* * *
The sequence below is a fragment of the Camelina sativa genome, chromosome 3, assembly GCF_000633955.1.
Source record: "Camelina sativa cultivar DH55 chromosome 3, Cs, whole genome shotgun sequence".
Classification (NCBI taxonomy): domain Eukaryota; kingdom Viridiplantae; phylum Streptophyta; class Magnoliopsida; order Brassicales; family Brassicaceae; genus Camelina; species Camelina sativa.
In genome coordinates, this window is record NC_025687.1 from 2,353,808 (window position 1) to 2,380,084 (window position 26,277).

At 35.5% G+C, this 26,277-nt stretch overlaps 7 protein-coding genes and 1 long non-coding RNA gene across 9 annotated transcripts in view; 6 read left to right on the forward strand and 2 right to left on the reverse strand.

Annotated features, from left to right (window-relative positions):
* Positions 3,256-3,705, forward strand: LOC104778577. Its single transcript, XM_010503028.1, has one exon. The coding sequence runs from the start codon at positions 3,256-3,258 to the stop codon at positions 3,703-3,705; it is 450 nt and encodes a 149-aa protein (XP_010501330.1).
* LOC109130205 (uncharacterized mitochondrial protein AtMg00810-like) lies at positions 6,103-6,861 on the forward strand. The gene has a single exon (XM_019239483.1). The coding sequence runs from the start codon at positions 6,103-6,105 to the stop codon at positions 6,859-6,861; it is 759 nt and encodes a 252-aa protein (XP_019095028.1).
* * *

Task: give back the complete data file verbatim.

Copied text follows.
The sequence below is a fragment of the Camelina sativa genome, chromosome 3, assembly GCF_000633955.1.
Source record: "Camelina sativa cultivar DH55 chromosome 3, Cs, whole genome shotgun sequence".
Classification (NCBI taxonomy): domain Eukaryota; kingdom Viridiplantae; phylum Streptophyta; class Magnoliopsida; order Brassicales; family Brassicaceae; genus Camelina; species Camelina sativa.
In genome coordinates, this window is record NC_025687.1 from 2,353,808 (window position 1) to 2,380,084 (window position 26,277).

At 35.5% G+C, this 26,277-nt stretch overlaps 7 protein-coding genes and 1 long non-coding RNA gene across 9 annotated transcripts in view; 6 read left to right on the forward strand and 2 right to left on the reverse strand.

Annotated features, from left to right (window-relative positions):
* Positions 3,256-3,705, forward strand: LOC104778577. Its single transcript, XM_010503028.1, has one exon. The coding sequence runs from the start codon at positions 3,256-3,258 to the stop codon at positions 3,703-3,705; it is 450 nt and encodes a 149-aa protein (XP_010501330.1).
* LOC109130205 (uncharacterized mitochondrial protein AtMg00810-like) lies at positions 6,103-6,861 on the forward strand. The gene has a single exon (XM_019239483.1). The coding sequence runs from the start codon at positions 6,103-6,105 to the stop codon at positions 6,859-6,861; it is 759 nt and encodes a 252-aa protein (XP_019095028.1).